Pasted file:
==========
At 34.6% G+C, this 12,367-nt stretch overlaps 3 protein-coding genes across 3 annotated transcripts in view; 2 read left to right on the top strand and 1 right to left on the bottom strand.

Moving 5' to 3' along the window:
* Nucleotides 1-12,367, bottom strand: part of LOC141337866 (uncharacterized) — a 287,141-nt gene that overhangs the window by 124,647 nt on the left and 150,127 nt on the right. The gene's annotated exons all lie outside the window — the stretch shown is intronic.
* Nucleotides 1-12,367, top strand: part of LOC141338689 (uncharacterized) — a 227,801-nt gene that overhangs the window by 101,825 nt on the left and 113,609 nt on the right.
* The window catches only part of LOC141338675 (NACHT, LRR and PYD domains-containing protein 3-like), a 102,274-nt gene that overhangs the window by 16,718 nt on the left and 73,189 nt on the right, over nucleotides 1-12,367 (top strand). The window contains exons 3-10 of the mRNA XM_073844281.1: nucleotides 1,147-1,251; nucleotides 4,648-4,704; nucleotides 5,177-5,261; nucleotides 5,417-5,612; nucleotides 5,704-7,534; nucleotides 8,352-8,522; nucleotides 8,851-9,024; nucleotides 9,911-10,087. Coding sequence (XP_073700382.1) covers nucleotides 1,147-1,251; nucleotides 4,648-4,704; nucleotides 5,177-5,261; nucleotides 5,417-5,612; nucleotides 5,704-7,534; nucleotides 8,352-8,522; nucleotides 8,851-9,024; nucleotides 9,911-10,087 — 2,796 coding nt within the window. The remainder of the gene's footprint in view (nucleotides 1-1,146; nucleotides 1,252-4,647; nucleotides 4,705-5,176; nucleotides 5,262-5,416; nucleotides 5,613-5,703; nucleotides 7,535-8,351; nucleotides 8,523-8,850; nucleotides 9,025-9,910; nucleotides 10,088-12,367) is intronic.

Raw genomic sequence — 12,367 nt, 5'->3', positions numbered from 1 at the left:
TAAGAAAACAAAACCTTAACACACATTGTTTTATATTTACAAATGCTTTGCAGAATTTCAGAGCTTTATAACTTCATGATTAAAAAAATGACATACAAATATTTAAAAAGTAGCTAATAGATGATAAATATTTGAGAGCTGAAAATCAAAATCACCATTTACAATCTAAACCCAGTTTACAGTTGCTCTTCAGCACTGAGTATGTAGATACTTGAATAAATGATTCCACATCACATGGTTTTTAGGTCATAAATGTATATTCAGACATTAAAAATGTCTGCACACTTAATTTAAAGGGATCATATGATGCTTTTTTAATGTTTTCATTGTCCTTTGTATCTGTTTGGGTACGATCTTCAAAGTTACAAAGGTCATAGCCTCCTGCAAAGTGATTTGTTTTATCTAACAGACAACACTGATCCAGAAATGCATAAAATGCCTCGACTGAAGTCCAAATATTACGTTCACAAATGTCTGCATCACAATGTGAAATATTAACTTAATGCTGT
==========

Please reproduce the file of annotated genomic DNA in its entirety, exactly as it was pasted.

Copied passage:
At 34.6% G+C, this 12,367-nt stretch overlaps 3 protein-coding genes across 3 annotated transcripts in view; 2 read left to right on the top strand and 1 right to left on the bottom strand.

Moving 5' to 3' along the window:
* Nucleotides 1-12,367, bottom strand: part of LOC141337866 (uncharacterized) — a 287,141-nt gene that overhangs the window by 124,647 nt on the left and 150,127 nt on the right. The gene's annotated exons all lie outside the window — the stretch shown is intronic.
* Nucleotides 1-12,367, top strand: part of LOC141338689 (uncharacterized) — a 227,801-nt gene that overhangs the window by 101,825 nt on the left and 113,609 nt on the right.
* The window catches only part of LOC141338675 (NACHT, LRR and PYD domains-containing protein 3-like), a 102,274-nt gene that overhangs the window by 16,718 nt on the left and 73,189 nt on the right, over nucleotides 1-12,367 (top strand). The window contains exons 3-10 of the mRNA XM_073844281.1: nucleotides 1,147-1,251; nucleotides 4,648-4,704; nucleotides 5,177-5,261; nucleotides 5,417-5,612; nucleotides 5,704-7,534; nucleotides 8,352-8,522; nucleotides 8,851-9,024; nucleotides 9,911-10,087. Coding sequence (XP_073700382.1) covers nucleotides 1,147-1,251; nucleotides 4,648-4,704; nucleotides 5,177-5,261; nucleotides 5,417-5,612; nucleotides 5,704-7,534; nucleotides 8,352-8,522; nucleotides 8,851-9,024; nucleotides 9,911-10,087 — 2,796 coding nt within the window. The remainder of the gene's footprint in view (nucleotides 1-1,146; nucleotides 1,252-4,647; nucleotides 4,705-5,176; nucleotides 5,262-5,416; nucleotides 5,613-5,703; nucleotides 7,535-8,351; nucleotides 8,523-8,850; nucleotides 9,025-9,910; nucleotides 10,088-12,367) is intronic.

Raw genomic sequence — 12,367 nt, 5'->3', positions numbered from 1 at the left:
TAAGAAAACAAAACCTTAACACACATTGTTTTATATTTACAAATGCTTTGCAGAATTTCAGAGCTTTATAACTTCATGATTAAAAAAATGACATACAAATATTTAAAAAGTAGCTAATAGATGATAAATATTTGAGAGCTGAAAATCAAAATCACCATTTACAATCTAAACCCAGTTTACAGTTGCTCTTCAGCACTGAGTATGTAGATACTTGAATAAATGATTCCACATCACATGGTTTTTAGGTCATAAATGTATATTCAGACATTAAAAATGTCTGCACACTTAATTTAAAGGGATCATATGATGCTTTTTTAATGTTTTCATTGTCCTTTGTATCTGTTTGGGTACGATCTTCAAAGTTACAAAGGTCATAGCCTCCTGCAAAGTGATTTGTTTTATCTAACAGACAACACTGATCCAGAAATGCATAAAATGCCTCGACTGAAGTCCAAATATTACGTTCACAAATGTCTGCATCACAATGTGAAATATTAACTTAATGCTGT